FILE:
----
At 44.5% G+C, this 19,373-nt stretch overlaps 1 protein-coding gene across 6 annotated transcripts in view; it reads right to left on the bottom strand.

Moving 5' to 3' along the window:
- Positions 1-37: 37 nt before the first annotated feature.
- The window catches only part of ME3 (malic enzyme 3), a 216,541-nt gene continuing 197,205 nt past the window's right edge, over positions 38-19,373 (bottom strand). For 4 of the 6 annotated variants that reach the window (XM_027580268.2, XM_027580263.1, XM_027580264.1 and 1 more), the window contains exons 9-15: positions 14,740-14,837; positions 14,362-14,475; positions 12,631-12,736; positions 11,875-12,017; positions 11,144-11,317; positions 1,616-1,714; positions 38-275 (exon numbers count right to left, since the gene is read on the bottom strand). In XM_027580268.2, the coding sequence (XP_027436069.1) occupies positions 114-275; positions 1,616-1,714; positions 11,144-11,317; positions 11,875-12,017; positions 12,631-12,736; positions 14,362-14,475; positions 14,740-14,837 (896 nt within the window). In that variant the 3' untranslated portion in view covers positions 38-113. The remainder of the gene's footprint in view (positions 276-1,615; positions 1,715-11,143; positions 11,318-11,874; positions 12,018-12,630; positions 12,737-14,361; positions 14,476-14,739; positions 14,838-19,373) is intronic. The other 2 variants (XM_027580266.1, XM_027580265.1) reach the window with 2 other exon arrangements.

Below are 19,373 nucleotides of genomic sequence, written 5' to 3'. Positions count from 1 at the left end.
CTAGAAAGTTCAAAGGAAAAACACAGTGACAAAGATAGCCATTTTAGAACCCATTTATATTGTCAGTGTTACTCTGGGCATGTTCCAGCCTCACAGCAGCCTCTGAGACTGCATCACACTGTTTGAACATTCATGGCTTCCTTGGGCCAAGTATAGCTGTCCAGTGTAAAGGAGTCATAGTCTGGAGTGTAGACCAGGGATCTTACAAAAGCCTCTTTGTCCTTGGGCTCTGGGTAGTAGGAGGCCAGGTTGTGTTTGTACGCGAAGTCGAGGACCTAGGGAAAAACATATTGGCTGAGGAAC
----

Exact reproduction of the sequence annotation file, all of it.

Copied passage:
At 44.5% G+C, this 19,373-nt stretch overlaps 1 protein-coding gene across 6 annotated transcripts in view; it reads right to left on the bottom strand.

Moving 5' to 3' along the window:
- Positions 1-37: 37 nt before the first annotated feature.
- The window catches only part of ME3 (malic enzyme 3), a 216,541-nt gene continuing 197,205 nt past the window's right edge, over positions 38-19,373 (bottom strand). For 4 of the 6 annotated variants that reach the window (XM_027580268.2, XM_027580263.1, XM_027580264.1 and 1 more), the window contains exons 9-15: positions 14,740-14,837; positions 14,362-14,475; positions 12,631-12,736; positions 11,875-12,017; positions 11,144-11,317; positions 1,616-1,714; positions 38-275 (exon numbers count right to left, since the gene is read on the bottom strand). In XM_027580268.2, the coding sequence (XP_027436069.1) occupies positions 114-275; positions 1,616-1,714; positions 11,144-11,317; positions 11,875-12,017; positions 12,631-12,736; positions 14,362-14,475; positions 14,740-14,837 (896 nt within the window). In that variant the 3' untranslated portion in view covers positions 38-113. The remainder of the gene's footprint in view (positions 276-1,615; positions 1,715-11,143; positions 11,318-11,874; positions 12,018-12,630; positions 12,737-14,361; positions 14,476-14,739; positions 14,838-19,373) is intronic. The other 2 variants (XM_027580266.1, XM_027580265.1) reach the window with 2 other exon arrangements.

Below are 19,373 nucleotides of genomic sequence, written 5' to 3'. Positions count from 1 at the left end.
CTAGAAAGTTCAAAGGAAAAACACAGTGACAAAGATAGCCATTTTAGAACCCATTTATATTGTCAGTGTTACTCTGGGCATGTTCCAGCCTCACAGCAGCCTCTGAGACTGCATCACACTGTTTGAACATTCATGGCTTCCTTGGGCCAAGTATAGCTGTCCAGTGTAAAGGAGTCATAGTCTGGAGTGTAGACCAGGGATCTTACAAAAGCCTCTTTGTCCTTGGGCTCTGGGTAGTAGGAGGCCAGGTTGTGTTTGTACGCGAAGTCGAGGACCTAGGGAAAAACATATTGGCTGAGGAAC